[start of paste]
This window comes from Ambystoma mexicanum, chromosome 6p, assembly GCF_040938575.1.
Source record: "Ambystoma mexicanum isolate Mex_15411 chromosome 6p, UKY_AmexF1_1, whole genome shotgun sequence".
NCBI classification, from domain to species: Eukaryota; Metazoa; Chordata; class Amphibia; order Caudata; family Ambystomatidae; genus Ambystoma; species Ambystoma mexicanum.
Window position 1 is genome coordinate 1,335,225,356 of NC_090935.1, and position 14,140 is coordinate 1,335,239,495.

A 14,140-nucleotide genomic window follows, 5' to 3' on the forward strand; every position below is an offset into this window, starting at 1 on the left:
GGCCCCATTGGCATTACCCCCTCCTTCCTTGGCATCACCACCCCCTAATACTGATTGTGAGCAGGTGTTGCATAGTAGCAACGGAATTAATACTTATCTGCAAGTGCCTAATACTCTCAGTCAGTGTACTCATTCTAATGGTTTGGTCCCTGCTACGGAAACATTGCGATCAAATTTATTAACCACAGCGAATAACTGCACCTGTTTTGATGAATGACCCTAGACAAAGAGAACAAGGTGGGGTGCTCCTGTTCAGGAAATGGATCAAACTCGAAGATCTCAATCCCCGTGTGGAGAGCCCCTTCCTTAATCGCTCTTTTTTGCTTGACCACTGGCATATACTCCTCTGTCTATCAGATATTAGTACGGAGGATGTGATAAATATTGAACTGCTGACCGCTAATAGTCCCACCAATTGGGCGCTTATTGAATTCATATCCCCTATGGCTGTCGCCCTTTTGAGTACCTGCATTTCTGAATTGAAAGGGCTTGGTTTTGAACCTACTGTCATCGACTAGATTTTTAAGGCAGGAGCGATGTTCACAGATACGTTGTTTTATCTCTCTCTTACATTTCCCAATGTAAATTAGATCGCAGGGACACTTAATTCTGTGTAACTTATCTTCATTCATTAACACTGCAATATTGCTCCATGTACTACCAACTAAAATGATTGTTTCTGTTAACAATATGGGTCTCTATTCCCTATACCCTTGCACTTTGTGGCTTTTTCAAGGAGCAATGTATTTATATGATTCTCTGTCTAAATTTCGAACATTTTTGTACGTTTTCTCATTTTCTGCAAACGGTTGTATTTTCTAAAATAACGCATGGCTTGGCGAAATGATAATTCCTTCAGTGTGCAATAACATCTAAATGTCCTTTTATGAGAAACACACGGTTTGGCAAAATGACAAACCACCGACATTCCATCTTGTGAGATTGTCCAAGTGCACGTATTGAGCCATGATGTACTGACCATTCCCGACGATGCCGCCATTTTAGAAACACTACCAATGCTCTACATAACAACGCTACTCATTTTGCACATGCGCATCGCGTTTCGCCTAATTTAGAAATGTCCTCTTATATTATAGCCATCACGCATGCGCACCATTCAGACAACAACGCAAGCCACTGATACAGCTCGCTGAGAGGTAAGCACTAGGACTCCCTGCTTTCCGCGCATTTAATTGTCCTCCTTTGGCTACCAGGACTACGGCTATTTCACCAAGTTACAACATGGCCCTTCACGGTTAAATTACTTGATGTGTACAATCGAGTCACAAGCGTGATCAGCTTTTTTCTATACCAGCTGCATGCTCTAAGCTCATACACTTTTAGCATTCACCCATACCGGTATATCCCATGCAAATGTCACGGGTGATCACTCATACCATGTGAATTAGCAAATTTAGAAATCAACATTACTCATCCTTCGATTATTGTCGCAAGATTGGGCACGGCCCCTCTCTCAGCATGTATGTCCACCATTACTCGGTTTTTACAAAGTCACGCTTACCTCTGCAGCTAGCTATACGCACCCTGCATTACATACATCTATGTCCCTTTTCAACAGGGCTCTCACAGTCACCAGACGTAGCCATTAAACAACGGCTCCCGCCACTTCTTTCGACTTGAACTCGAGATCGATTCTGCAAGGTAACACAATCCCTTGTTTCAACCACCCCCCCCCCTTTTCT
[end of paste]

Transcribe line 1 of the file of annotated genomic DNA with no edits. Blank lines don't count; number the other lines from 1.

This window comes from Ambystoma mexicanum, chromosome 6p, assembly GCF_040938575.1.